The television proclaimed that we are not too far below freezing this morning, and promised a warm day, defined as reaching perhaps 35, even 36 degrees. We will pay for Nature’s largesse come Friday night though! Another day that I will not wade bright water, another when the closest I may come is a walk along the ice laden river, followed by a drowsy dream of warmer times.
April is the target; not its beginning, but later near the middle of the month, such days hold the most hope for early mayflies, and rising trout. That week, that span of days when maybe becomes imminent, begins eighty-seven days from today.
Here in the Catskills, we never quite know what April will bring. Strong northwest winds are expected, blowing anything from moderately mild air to sleet and snow, but the sun will be closer and with us more hours each day. Warm southerly breezes can arrive at any time to make us feel giddy, as on the eighty-degree days that closed out last April; a preview of the perfection that is May.
May begins the finest time for the fly fisher, particularly those of my ilk who worship at the altar of the dry fly. It begins with the continuation of the Hendricksons, and progresses through the various spring caddisflies, March Browns, Gray Fox and at last the lovely sulfurs!
We are graced by many beautiful yellow mays, from those slender size twelves to the tiny size twenties of summer. There is always a bit of mystery as to which ones, and when might they appear. Some of my favorite surprises have come on warm, sunny days, first with a few of the smaller Dorotheas and then more; enough to bring the trout on the rise! Sometimes the larger flies will show between the little flurries of Dorotheas, and I will pick out the trout of the day and tempt him with a large, graceful CDC or 100-Year Dun. Each of these days is as different as it is special.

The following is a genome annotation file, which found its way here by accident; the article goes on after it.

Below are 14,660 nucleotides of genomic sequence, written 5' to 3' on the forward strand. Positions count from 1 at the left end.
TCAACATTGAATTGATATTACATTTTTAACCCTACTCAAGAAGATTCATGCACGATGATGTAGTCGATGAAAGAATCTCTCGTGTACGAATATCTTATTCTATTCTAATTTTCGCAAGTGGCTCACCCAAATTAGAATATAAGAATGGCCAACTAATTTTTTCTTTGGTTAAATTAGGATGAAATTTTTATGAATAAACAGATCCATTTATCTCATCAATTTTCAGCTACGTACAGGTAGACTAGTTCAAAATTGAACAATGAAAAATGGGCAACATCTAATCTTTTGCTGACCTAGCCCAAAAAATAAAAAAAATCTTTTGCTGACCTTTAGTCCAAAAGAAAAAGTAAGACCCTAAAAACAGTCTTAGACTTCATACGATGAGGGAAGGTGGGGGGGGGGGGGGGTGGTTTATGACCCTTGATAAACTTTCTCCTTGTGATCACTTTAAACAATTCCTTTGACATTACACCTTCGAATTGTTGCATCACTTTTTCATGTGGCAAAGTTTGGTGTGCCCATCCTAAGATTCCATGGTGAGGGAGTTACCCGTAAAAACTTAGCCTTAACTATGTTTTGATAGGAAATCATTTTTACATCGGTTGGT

The sulfurs were my first hatch you see, decades ago on a bright afternoon on Gunpowder Falls. I was a novice then, proud owner of a single box for dry flies, and the pickings were slim. I knew enough to recognize the soft yellow flies as sulfurs, mayflies I had learned to expect in the dimness of evening; and I knew that, among my spare collection of flies at least, the Light Cahill was the matching fly. The trout disagreed, as they ravished the hatching duns greedily while ignoring both of my Cahills. They wanted that yellow. As a last resort, a 16 caddis, my sole yellow bodied fly brought success. Those wild Gunpowder browns taught me the lesson of color that afternoon, there where the little river’s clear water bubbled over bright gravel!
The evening emergences were my favorite times along the limestone springs of the Cumberland Valley. Often, we anglers would arrive after six and walk the banks with longing. It might be half past eight before the first fluttering duns would arise from the gentle currents. Half an hour of delight followed, made sweeter by its brevity and the sure, unwavering curtain of darkness.
On special evenings I might find an eager, early riser chasing the first few nymphs to struggle to the surface. An emerger was the crossover, the link between the trout’s world and the angler’s dry fly game. Oh, what joy to tempt one of those rare, early trout to peek into my world of air and light!
As I travelled early on to the wide waters of these Catskills, I found sulfurs on those first soft summer evenings. The wonder of that last light fishing was extended on the large rivers by taking advantage of every last wave of light in the sky, though it still had the old urgency. I shall never forget making long casts in twilight on the West Branch, tracking the bright orange dot of my my little parachute fly until the subtle wink of light that accompanied the bulge in the surface signaled a take! Darkness made the rod buck harder and the runs of those big-shouldered browns seemed like they would never end within the confines of the pool.
May becomes summer and the magic continues. It seems then to be forever until season’s end!